Two North Pole Men Sentenced for Orchestrating Identity Theft Conspiracy
Anchorage, Alaska – U.S. Attorney Bryan Schroder announced that two North Pole men were sentenced to federal prison for orchestrating a sophisticated fraud, identity theft, and mail theft conspiracy involving numerous victims and thousands of dollars in fraudulent purchases in Fairbanks and North Pole, Alaska.
Andrew Mac Saunders, 43, and Ian David Bowman, 30, were sentenced in Fairbanks today by Senior U.S. District Judge Ralph R. Beistline to serve 40 months and 52 months in federal prison, respectively. In March 2019, Saunders and Bowman both pleaded guilty to federal identity theft charges. Saunders and Bowman also agreed to pay $29,418 in restitution to the victims in this case, plus other yearly payments to compensate victims for costs associated with identity theft protection. The Court set a final restitution hearing for Aug. 16, 2019.
According to court documents, on Jan. 19, 2018, the Alaska State Troopers (AST) responded to a report that Saunders and Bowman were perpetrating a scheme to manufacture and use counterfeit identification documents and counterfeit checks. A search warrant was executed on their shared residence in North Pole, where AST seized computers, hard drives, and printers that revealed that extent of the criminal scheme. The seized computers contained 51 unique counterfeit identification documents, of which ten displayed Saunders’ photograph, 21 displayed Bowman’s photograph, and 20 others displayed the photographs of their co-conspirators, and all of which included the names and addresses of victims. Numerous stolen identity documents were also seized that contained victims’ personal information.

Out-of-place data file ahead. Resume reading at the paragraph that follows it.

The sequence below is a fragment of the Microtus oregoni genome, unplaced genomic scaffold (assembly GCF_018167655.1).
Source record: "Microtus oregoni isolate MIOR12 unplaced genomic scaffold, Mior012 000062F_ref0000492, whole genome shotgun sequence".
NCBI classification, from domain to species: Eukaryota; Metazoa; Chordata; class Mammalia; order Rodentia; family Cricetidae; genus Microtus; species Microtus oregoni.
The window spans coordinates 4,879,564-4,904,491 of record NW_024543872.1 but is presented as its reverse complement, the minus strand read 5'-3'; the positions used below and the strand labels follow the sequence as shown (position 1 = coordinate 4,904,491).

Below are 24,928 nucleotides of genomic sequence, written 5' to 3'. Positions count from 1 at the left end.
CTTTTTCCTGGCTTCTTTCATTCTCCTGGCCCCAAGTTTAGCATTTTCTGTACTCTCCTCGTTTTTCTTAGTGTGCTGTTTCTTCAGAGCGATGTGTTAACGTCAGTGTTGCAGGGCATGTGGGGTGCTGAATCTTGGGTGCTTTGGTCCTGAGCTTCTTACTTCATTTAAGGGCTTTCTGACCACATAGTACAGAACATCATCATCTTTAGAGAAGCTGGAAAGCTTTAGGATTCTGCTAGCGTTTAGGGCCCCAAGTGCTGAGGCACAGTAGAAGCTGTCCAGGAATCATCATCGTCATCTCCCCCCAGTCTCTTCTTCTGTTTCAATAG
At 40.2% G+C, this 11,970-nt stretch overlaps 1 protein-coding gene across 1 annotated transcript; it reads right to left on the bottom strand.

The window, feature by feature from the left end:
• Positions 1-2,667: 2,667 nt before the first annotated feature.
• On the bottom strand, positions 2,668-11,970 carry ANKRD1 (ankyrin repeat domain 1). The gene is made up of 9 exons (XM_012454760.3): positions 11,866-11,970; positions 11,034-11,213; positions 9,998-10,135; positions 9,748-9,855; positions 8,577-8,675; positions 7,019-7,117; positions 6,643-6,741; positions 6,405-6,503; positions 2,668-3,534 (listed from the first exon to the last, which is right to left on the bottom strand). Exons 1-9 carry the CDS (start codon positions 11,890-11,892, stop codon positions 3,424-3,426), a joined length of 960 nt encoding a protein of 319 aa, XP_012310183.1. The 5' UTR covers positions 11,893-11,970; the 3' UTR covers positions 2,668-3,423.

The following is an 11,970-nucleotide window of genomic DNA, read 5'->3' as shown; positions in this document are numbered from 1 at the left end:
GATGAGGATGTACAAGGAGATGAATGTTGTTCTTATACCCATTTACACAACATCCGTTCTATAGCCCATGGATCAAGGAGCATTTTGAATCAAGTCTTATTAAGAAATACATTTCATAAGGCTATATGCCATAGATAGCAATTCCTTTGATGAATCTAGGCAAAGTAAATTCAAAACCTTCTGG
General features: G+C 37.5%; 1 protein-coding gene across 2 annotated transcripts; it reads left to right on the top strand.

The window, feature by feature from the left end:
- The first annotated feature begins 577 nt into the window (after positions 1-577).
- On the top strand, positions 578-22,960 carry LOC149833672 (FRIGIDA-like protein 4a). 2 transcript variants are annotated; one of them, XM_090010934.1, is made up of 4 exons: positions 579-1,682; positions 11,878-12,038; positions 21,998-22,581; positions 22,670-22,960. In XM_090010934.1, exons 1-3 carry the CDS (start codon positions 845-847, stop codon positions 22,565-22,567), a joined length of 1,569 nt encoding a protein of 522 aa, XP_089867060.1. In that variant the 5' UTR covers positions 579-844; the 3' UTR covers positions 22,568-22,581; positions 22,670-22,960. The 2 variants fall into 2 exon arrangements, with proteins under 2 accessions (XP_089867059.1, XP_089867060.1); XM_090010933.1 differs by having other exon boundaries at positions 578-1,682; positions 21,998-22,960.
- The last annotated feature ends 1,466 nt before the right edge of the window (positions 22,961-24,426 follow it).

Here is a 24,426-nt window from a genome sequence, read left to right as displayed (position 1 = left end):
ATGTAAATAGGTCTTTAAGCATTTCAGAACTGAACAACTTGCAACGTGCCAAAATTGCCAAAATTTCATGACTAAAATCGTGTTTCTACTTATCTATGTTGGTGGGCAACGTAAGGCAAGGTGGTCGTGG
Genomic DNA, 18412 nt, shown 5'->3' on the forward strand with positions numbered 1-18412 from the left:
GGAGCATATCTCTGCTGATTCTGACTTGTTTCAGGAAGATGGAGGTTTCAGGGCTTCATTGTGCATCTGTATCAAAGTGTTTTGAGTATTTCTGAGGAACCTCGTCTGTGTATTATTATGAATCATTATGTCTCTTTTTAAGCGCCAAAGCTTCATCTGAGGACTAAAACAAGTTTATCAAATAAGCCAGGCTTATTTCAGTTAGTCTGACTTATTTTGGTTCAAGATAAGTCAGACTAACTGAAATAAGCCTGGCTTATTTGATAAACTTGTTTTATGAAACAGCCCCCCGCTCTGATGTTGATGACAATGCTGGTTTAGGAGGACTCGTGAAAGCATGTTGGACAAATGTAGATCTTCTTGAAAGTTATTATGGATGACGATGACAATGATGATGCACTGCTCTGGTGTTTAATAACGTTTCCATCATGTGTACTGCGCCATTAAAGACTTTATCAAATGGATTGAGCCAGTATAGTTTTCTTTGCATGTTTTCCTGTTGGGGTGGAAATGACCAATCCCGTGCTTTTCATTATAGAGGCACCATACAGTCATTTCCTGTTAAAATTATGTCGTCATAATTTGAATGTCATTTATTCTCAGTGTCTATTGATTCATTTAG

The investigation revealed that Saunders and Bowman would steal mail from the mailboxes of victims who reside in Fairbanks and North Pole. They would then use that mail to create false driver’s licenses using specialized computer programs and printing equipment procured by Bowman, inserting his own and his co-conspirators’ photos along with the true name, address, and driver’s license number of victims. Saunders and Bowman would then create counterfeit checks printed in the victims’ names, open lines of credit at various retailers, and open accounts at stores like Verizon and AT&T to purchase high-value merchandise, often presenting the false driver’s licenses to complete the transactions. Saunders, Bowman and their co-conspirators sold this merchandise for cash, which they then used to purchase illegal narcotics.
At the sentencing hearings, Judge Beistline noted that this crime “involved greed,” was “sophisticated” and “premeditated,” and “required thought, effort, and work.” Judge Beistline also noted the sharp rise in identity theft crimes in recent years, as well as the importance of general deterrence in fashioning the sentences that Saunders and Bowman received.
The Federal Bureau of Investigation (FBI), the Alaska State Troopers (AST), the Fairbanks Police Department (FPD), the U.S. Bureau of Land Management (BLM) Office of Law Enforcement and Security, and the Alaska State Park Rangers conducted the investigation leading to the successful prosecution of this case. This case was prosecuted by Assistant U.S. Attorney Ryan D. Tansey.